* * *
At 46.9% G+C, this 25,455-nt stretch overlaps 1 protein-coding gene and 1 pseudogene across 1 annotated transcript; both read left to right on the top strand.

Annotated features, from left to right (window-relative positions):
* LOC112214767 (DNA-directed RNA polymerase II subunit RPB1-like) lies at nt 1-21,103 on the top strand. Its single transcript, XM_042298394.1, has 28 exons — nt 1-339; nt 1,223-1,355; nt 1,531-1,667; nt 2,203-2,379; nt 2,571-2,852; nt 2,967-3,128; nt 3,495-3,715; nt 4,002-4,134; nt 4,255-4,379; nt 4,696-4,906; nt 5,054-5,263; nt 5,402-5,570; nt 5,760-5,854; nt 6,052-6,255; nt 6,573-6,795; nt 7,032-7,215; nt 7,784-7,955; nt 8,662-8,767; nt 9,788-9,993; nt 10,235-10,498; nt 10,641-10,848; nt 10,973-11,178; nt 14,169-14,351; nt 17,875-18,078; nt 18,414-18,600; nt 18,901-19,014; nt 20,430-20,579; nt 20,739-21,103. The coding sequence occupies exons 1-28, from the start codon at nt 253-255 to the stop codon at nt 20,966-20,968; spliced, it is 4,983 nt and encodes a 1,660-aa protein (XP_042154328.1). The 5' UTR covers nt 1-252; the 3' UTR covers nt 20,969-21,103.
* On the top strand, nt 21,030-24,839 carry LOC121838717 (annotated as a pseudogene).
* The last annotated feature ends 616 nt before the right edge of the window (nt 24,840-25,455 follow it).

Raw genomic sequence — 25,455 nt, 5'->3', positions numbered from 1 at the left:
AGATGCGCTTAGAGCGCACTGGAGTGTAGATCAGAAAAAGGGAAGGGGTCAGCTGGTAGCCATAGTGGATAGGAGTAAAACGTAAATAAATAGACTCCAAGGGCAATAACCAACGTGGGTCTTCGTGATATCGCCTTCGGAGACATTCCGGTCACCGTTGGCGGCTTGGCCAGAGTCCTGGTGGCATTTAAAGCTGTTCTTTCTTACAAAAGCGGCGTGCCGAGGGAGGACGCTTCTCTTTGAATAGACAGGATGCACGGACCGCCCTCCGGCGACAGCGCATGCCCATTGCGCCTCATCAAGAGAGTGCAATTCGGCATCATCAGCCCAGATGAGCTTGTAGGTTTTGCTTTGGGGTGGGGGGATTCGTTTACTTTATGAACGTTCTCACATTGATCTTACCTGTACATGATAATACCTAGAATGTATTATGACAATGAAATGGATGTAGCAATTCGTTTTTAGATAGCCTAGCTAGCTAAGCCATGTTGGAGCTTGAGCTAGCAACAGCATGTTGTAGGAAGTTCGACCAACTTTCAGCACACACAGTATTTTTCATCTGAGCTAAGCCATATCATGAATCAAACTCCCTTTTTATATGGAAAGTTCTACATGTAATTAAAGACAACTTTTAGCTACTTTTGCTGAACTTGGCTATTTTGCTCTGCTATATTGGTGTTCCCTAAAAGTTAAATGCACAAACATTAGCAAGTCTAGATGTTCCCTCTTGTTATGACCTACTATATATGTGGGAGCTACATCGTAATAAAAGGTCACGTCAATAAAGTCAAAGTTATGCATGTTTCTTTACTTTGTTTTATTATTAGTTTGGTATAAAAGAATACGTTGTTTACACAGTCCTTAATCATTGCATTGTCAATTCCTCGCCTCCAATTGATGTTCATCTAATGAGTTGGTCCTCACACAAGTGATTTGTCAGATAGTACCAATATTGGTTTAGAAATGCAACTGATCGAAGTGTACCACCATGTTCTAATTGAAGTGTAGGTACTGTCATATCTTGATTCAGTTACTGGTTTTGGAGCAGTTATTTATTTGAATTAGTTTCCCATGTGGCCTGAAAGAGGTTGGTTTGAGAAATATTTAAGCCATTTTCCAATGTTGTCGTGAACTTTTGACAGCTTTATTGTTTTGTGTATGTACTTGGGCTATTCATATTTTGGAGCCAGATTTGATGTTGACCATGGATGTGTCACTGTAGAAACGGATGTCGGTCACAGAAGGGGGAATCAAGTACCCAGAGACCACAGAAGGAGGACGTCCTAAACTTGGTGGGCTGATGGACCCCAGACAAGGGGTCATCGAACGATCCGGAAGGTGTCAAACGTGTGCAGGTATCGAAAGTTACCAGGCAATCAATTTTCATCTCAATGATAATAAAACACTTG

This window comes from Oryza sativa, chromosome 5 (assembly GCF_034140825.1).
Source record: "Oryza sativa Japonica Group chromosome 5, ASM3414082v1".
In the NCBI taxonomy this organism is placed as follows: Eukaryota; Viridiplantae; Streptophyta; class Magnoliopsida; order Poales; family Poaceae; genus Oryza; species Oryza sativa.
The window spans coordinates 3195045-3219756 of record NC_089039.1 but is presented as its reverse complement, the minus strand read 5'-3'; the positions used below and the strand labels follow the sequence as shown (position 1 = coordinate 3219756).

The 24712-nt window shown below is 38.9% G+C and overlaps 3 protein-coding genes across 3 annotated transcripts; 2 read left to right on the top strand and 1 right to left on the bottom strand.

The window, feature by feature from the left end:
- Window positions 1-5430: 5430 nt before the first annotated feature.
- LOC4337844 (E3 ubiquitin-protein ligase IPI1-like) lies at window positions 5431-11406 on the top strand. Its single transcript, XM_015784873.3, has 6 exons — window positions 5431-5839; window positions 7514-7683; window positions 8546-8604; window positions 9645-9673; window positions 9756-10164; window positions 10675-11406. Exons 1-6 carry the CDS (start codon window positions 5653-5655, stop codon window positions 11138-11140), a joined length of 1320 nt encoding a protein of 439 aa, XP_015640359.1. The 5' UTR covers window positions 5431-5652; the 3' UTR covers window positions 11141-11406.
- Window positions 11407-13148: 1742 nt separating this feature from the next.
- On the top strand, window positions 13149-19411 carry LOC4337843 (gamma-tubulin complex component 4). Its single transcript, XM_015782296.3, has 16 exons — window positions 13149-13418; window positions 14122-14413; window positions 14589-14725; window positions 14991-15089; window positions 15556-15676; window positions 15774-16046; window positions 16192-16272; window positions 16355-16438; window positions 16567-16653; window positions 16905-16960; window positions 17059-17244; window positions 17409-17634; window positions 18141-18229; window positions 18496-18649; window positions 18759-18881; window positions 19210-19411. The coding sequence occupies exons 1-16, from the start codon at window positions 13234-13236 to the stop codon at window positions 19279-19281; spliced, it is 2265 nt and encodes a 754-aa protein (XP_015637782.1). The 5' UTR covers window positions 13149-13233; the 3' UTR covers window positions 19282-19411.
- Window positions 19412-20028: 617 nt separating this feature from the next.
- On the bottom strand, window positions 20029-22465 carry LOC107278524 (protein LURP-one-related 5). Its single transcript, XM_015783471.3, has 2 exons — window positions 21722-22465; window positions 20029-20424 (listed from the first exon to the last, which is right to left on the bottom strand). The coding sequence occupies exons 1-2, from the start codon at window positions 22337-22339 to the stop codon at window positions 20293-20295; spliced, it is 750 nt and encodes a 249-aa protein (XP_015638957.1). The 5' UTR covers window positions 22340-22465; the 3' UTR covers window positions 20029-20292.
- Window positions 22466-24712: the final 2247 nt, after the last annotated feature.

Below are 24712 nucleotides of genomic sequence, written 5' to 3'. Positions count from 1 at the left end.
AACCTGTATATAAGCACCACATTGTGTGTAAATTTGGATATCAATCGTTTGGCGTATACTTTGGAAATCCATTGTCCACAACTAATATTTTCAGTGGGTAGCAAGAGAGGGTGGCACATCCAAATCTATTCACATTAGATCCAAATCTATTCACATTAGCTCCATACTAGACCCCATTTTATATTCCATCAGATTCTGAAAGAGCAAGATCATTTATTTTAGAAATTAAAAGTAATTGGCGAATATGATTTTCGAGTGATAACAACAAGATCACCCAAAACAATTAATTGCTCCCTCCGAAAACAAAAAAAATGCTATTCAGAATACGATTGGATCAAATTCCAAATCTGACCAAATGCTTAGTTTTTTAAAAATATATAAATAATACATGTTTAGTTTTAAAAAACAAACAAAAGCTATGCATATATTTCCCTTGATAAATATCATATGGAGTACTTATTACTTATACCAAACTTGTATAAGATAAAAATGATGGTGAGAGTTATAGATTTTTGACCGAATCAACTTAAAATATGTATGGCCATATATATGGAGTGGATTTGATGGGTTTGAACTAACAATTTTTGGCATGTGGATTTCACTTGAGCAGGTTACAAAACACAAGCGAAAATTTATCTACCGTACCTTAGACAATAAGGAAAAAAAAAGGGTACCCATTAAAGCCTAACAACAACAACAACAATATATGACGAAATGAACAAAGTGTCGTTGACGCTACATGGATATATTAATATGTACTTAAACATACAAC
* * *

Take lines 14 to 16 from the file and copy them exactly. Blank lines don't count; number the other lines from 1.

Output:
- Window positions 1-5430: 5430 nt before the first annotated feature.
- LOC4337844 (E3 ubiquitin-protein ligase IPI1-like) lies at window positions 5431-11406 on the top strand. Its single transcript, XM_015784873.3, has 6 exons — window positions 5431-5839; window positions 7514-7683; window positions 8546-8604; window positions 9645-9673; window positions 9756-10164; window positions 10675-11406. Exons 1-6 carry the CDS (start codon window positions 5653-5655, stop codon window positions 11138-11140), a joined length of 1320 nt encoding a protein of 439 aa, XP_015640359.1. The 5' UTR covers window positions 5431-5652; the 3' UTR covers window positions 11141-11406.
- Window positions 11407-13148: 1742 nt separating this feature from the next.